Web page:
First, they matched a dry-cured sugared salmon with Mount Gay Extra Old. There was a lot of spice in the salmon, which while subtle when you just ate the salmon, blew you away when you took a sip of the rum. It was like the sweetness in the rum just cancelled out any sweetness in the salmon, and you were just left with the heat. The texture on the fish was great, but I am not sure that leaving all the flavor for the heat when you drink the rum was the best thing. But it was an interesting experience.
I should say right now that I did not take pictures, but a well-known food blogger, Ronald Holden, was there, and he did, and he will have his own take on this event. That would be at http://www.cornichon.org/. He will probably have a much more thorough review than I do, as it's something he does for a living. But he was kind enough to share some of his photos of the event with me, so the photos you see here are courtesy of Ronald Holden. In fact, I should digress and say that the diners gathered for this event were fun, and from all over the map. Of course that is part of the fun of things like this!
Second course was scallops topped with what they said was a Bajan (from Barbados) pigeon pea soup seasoned with coconut. While it did not remind me of anything I ate when I was in Barbados for five weeks, it was quite tasty. But it was odd to have a "soup" used as a topping - it was more like a thick sauce. I can say that the Appleton Estate Extra Jamaican Rum served alongside was a nice accompaniment.
The third course is the one I am most conflicted about. They served an eight-year-old Bacardi with seared ahi. The Bacardi was very high in alcohol and so wasn't really a match for any food. I understand that the hosts were trying to progress from younger rums to older, but I could have done without having to deal with a mainstream producer like Bacardi who brought nothing to the party. (Personally, I would have preferred Bacardi Black to the Reserva.) However, the ahi dish was beautiful and I enjoyed the flavors of the rice-stuffed cabbage seasoned with sugarcane that came with it, it was a nice contrast to the jerk seasoning.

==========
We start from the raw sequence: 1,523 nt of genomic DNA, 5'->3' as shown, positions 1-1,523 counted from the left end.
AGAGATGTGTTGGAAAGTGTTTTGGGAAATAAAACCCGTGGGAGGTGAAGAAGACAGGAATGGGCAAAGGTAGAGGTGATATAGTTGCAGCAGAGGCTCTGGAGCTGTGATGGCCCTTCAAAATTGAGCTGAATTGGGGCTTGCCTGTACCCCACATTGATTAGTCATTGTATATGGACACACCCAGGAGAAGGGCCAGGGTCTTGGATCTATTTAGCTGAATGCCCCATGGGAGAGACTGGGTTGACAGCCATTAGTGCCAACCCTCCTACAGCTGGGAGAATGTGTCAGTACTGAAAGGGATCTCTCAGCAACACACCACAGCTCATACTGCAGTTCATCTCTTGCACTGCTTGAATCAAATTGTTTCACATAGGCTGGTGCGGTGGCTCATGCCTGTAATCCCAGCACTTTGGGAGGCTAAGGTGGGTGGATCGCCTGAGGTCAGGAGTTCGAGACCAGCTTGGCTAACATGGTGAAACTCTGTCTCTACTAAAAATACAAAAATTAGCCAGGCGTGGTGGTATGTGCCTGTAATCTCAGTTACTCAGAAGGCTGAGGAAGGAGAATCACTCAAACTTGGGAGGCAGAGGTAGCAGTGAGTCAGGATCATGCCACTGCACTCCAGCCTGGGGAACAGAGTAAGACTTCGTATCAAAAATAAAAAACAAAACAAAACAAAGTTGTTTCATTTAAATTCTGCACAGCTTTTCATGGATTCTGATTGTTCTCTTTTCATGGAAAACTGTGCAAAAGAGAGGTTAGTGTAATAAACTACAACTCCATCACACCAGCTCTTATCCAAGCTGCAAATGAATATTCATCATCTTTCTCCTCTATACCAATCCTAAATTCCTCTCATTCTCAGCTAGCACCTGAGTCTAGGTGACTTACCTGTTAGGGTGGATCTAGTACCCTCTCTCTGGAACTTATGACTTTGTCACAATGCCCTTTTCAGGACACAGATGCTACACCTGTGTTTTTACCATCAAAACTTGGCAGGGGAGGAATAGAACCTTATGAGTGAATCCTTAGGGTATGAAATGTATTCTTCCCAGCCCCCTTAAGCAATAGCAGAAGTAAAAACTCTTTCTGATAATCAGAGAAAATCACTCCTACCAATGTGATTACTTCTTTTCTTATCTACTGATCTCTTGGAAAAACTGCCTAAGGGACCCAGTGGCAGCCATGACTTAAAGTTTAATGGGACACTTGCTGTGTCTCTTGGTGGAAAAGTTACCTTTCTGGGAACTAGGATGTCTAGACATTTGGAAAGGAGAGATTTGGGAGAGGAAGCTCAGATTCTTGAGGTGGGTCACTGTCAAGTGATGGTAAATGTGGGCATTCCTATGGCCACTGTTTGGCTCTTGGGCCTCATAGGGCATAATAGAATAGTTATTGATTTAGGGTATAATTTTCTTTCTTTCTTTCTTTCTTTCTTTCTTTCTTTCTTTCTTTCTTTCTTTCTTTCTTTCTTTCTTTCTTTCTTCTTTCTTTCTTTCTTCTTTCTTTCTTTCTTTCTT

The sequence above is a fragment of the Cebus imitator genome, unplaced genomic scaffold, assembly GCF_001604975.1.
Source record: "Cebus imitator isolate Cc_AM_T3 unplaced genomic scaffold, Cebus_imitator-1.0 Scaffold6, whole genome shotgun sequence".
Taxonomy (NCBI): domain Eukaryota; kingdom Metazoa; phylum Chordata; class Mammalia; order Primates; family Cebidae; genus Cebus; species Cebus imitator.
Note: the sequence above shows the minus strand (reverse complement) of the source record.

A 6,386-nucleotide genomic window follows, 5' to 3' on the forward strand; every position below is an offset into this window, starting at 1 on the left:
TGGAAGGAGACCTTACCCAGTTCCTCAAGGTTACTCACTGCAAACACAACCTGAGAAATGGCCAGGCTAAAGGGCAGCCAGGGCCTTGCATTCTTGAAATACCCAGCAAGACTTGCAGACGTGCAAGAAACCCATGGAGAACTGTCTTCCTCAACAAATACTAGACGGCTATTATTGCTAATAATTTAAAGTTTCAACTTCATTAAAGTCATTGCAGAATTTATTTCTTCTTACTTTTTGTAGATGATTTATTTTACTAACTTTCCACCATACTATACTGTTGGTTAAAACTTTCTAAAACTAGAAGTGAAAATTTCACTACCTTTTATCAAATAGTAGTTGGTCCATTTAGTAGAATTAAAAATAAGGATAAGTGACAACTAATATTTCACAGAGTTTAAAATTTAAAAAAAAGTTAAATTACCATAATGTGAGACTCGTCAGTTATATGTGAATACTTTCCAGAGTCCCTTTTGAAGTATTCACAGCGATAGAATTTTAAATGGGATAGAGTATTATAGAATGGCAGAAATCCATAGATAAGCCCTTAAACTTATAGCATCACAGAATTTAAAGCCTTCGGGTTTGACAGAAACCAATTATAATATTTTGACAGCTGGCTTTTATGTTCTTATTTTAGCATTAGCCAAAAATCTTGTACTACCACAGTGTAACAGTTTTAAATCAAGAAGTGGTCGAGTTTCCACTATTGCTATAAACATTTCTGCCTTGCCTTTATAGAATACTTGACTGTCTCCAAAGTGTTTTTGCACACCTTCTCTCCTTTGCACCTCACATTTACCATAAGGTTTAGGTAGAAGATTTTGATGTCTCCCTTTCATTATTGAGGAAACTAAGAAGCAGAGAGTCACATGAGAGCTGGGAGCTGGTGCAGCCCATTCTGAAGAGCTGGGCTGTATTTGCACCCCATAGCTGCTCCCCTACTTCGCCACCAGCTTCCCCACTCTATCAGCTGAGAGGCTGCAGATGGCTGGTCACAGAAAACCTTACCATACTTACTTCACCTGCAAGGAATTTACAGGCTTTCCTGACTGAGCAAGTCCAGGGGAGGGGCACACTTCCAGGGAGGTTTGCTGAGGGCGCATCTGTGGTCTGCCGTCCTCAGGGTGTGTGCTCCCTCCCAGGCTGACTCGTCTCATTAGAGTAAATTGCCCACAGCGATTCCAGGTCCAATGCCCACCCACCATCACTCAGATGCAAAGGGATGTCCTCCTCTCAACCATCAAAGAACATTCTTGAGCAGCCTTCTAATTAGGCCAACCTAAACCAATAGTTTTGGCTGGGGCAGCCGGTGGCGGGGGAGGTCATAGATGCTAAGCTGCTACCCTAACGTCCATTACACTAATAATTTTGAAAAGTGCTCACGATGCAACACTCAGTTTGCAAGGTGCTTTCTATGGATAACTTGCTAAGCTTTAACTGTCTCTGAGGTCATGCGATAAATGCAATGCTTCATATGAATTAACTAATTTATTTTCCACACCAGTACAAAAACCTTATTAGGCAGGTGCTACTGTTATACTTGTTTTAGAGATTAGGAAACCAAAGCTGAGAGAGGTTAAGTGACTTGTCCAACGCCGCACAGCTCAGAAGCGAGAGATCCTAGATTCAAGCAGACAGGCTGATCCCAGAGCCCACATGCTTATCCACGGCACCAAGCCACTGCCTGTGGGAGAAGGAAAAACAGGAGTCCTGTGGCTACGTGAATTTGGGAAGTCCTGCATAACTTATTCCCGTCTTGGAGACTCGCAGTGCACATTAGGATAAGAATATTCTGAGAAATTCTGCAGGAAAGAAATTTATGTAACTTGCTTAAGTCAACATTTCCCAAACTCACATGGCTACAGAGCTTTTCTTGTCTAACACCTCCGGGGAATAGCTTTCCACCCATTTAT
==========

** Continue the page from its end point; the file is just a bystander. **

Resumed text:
Fifth course, running out of steam a little. Mako Shark Vindaloo. The shark was a little dry, done as a grilled filet slice instead of as a stew. But the flavor was nice. I didn't care for the texture of the grilled plantains -- they didn't seem to have been parcooked before grilling, so the starch seemed a little underdone. But who in Seattle is supposed to know how to cook plantains?
Finally, dessert. A Cafe Diablo with Sailor Jerry rum. Flavors are good, but the drink suffers from trying to serve 22 people at once, and it's not quite hot enough. The "Tropical Paradise" -- a "rum-soaked dacquoise layered with raspberry blood orange fruit mousse, white peach mousse, and apricot rum glaze" is very tasty and light enough to follow all of the the previous courses. I clean my plate...yum, yum.
Well, after all that food and rum I need to go to sleep. (In fact, after all that rum I'm surprised I can even type!) Back tomorrow with some more adventures, like tomorrow night is our first "couples" cooking class. In the meantime, wishing you all tasty dreams....